Health and real-life accomplishments usurped by video games
Dear Straight Talk: I was excited to have my 14-year-old brother in high school with me, but he’s completely changed. Our single dad bought a computer and game console for our study and refuses to set rules on it. My brother has become a shut-in gaming addict who I hardly know anymore. He plays from the minute he gets home till 2AM and barely gets to school. He returns to our mom’s bugged-eyed, anxious and angry and it takes several days before he returns to normal. Then we go back to our dad’s and the cycle starts again. My dad says we must monitor our own lives — which my brother isn’t doing. What can I do? — Big Sister, 16, Springfield, Oregon
Editor’s Note: My bad. And I don’t care. My stance of video games is increasingly unpopular.
A full 99% of boys and 94% of girls played video games regularly according to the 2008 Pew Internet and American Life Project — and 62% of parents felt the game playing had no effect one way or the other on their child. And 19% said the effects were positive! (Which I suspect meant they enjoyed not having to deal with their kids because they were zombified.)
To those parents, please think again. A 2010 study published in Psychological Science compared two groups of boys who were “home gaming virgins” (meaning they’d never had gaming systems in the home). One group got a gaming system first, while the others had to wait four months to get theirs. In that four-month period, the boys with the gaming systems developed significantly lower reading and writing scores and greater teacher-reported learning problems than the virgins.
No duh, Einstein. When you’re busy gaming you don’t have as much time for homework, reading, conversations with parents, or even just playing outside, which is connected to learning.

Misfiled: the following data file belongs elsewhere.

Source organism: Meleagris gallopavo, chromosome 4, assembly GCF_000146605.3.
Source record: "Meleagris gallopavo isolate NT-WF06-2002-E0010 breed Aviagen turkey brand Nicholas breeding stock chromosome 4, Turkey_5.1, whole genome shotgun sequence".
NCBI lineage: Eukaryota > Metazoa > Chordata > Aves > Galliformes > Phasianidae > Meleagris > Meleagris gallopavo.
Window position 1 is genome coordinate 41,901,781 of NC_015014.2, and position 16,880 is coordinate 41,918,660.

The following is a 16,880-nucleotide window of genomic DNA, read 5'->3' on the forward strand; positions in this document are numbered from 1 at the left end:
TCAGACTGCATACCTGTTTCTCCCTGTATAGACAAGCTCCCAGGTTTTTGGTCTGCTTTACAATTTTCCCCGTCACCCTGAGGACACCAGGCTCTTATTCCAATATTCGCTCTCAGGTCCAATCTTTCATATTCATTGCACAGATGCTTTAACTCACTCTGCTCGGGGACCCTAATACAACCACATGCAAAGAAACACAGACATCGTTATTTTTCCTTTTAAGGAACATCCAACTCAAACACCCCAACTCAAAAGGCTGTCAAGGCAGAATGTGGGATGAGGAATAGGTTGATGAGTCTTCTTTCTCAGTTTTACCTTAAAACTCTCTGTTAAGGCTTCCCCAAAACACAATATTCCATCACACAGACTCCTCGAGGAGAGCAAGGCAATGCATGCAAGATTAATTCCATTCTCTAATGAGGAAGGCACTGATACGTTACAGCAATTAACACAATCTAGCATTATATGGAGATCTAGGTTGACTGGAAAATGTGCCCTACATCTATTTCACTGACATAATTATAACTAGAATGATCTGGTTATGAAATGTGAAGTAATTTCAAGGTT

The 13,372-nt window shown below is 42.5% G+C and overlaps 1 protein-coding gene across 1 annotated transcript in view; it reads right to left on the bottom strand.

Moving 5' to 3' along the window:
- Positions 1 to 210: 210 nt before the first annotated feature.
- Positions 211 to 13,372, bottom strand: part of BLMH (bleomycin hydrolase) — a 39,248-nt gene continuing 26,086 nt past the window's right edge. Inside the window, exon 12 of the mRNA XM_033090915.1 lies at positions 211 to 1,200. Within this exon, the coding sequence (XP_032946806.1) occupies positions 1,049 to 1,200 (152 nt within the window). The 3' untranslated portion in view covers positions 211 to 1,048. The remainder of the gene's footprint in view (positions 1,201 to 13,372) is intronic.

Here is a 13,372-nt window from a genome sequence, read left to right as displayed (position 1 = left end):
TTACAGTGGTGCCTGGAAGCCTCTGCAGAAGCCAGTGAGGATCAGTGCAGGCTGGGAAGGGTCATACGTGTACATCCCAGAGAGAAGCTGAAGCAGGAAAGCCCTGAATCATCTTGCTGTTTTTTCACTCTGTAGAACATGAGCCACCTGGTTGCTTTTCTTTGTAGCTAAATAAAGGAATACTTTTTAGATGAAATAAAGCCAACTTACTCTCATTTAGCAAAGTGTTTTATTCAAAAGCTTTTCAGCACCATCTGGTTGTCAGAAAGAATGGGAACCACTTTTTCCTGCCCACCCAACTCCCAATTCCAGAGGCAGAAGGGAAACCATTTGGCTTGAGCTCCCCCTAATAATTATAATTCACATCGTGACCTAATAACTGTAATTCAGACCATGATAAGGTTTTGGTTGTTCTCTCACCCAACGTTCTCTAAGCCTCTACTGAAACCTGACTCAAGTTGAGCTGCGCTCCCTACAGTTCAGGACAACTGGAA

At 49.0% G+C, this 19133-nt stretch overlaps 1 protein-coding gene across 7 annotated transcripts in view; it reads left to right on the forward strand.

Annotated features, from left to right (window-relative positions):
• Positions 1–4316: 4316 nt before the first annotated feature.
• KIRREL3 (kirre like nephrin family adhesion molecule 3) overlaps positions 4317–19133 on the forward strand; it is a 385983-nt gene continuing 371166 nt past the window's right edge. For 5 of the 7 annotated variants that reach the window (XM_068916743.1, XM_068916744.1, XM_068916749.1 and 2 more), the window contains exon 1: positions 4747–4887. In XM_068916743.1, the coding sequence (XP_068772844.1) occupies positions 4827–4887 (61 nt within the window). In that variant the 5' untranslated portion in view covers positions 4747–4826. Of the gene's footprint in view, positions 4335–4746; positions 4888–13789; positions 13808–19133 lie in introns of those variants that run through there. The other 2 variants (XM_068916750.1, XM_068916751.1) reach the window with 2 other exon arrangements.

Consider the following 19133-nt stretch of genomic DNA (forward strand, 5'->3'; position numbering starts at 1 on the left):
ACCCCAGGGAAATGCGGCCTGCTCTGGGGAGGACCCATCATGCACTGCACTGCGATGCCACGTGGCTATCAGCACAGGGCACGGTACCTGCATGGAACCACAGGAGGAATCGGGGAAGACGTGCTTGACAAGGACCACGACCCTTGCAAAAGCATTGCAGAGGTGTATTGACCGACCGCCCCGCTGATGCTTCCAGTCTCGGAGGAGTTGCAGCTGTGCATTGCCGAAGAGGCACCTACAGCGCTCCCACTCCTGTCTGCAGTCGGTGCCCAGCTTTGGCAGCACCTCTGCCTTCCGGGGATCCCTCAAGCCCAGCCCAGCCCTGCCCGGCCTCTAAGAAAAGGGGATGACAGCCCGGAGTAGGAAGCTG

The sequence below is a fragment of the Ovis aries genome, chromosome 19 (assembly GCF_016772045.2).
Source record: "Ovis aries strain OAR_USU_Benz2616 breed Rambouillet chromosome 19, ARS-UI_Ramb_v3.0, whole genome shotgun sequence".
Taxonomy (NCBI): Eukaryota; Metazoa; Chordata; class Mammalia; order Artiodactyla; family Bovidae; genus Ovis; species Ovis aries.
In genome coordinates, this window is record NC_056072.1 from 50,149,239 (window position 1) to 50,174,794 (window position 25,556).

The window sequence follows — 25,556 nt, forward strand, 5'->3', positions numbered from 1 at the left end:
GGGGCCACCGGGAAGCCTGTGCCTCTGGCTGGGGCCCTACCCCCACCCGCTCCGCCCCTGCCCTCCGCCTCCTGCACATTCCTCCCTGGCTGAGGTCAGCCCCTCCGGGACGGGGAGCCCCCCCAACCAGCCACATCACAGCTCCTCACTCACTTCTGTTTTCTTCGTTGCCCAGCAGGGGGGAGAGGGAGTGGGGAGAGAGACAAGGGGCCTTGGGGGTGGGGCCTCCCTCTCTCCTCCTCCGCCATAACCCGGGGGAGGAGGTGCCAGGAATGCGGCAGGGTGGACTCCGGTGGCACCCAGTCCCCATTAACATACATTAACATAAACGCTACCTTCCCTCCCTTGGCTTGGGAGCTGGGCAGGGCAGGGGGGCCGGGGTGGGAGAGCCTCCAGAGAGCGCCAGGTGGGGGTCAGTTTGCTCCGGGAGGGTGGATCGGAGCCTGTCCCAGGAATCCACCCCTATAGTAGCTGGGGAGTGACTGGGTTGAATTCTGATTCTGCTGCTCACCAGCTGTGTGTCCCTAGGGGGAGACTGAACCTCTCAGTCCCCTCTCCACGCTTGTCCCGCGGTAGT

What I can’t figure out, is why, knowing this, the parents of the “virgins” accepted the gaming systems? And why the first group, didn’t give them back?
And these weren't the hardcore gamers putting in over 8 hours a day. Imagine that toll. And we aren’t even addressing the effects of absorbing the violence and sexual perversity found in many of the top-10 favorite teen games, which is linked to aggressive behavior in many studies. You are what you eat. We did cover this connection to violence in two columns: JAN 15, 2013 and JAN 8, 2013.
Death by video game. One more thing: Quoting from a 2012 LiveScience article: “The gamer community had a near-miss this week in Ohio, when a 15-year-old boy collapsed after playing "Call of Duty: Modern Warfare 3" for up to five days straight. The Columbus teen was rushed to the hospital with severe dehydration, where he recovered… in July, a Taiwanese teenager was found dead after sitting for 40 hours in an Internet cafe playing "Diablo 3." At the time, doctors speculated he died from a heart attack caused by a blood clot that formed during the long session. And last summer, a 20-year-old man from the U.K. died from a blood clot after spending 12-hour sessions on his Xbox. His father told "The Sun" newspaper, "He lived for his Xbox. I never dreamed he was in any danger."”
To hardcore gamers, you probably aren’t reading this anyway. To those living with one, consider invoking your “inner Breele”. —Lauren
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